"Transverse abdominus plane nerve block (TAP), ropivacaine, catheter or single injection TAP, liposomal bupivacaine, and no catheter"
18 to 90 years old
Drug study, Phase 4
Pain control after laparoscopic surgery of the abdomen is complex and has different components. Opioids, which are drugs similar to morphine, have long been used to treat pain postoperatively. Although they are effective, they have risks and side effects that can lengthen hospital stay including nausea, itching, constipation, and breathing problems. Other ways of treating postoperative pain include medications such as acetaminophen (Tylenol) and non-steroidal anti-inflammatory drugs, and performing peripheral nerve blocks.
Peripheral nerve blocks have long been used to decrease post-operative pain. In abdominal surgery, a widely used nerve block is the transverse abdominus plane block (TAP). At UC Davis, it is standard practice for adult colorectal surgery patients to receive TAP blocks with catheters using a local anesthetic called ropivacaine to improve pain control and decrease the need for opioids. These catheters are usually removed after two days. The alternative single injection TAP block can also be performed using a different local anesthetic called liposomal bupivacaine (Exparel). The purpose of this study is to compare the effectiveness and cost of the two TAP block approaches when used for post-operative pain control in colorectal surgery. We think patients receiving either one of the TAP block approaches will have satisfactory pain control and that side effects of both approaches will be similar. However, we think that the single injection TAP block approach with liposomal bupivacaine may be more effective (as measured by less need for morphine-like medication) in controlling pain compared to TAP block with a catheter approach. Finally, we also think medical utilization cost may be lower with the single injection approach. The results of this study could improve the care for colorectal surgery patients at UC Davis and possibly other institutions.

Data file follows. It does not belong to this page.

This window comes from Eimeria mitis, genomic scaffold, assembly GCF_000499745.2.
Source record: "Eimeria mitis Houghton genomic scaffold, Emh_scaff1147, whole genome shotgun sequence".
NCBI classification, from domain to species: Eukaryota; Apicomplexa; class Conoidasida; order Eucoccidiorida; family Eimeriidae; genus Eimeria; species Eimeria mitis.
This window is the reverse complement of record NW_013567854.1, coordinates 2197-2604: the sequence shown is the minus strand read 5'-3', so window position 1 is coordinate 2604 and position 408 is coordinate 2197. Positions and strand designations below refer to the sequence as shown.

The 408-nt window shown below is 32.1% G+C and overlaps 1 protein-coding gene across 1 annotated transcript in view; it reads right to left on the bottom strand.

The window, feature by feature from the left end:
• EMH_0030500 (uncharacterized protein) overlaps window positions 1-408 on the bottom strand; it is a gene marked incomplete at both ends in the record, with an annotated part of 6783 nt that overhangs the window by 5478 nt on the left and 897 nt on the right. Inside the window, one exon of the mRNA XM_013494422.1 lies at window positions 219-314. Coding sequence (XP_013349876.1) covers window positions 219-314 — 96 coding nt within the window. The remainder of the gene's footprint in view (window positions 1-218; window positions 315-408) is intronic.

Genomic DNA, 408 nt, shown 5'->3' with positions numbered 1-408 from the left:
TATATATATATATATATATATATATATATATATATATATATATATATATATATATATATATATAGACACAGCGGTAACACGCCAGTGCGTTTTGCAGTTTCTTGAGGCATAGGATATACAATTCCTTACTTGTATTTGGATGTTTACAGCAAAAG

This study requires
Single injection TAP block or TAP block with catheters
Throughout your hospitalization, certain information will be collected by our team: ultrasound images from your TAP block, anesthesia record during your surgery, amount of opioids required at different stages of your hospital stay, incidence of side effects such as nausea/vomiting, your reported pain scores, and total time spent in the PACU and inpatient unit.
Who can participate?
- Patients scheduled for elective colorectal surgery with Dr. Linda Farkas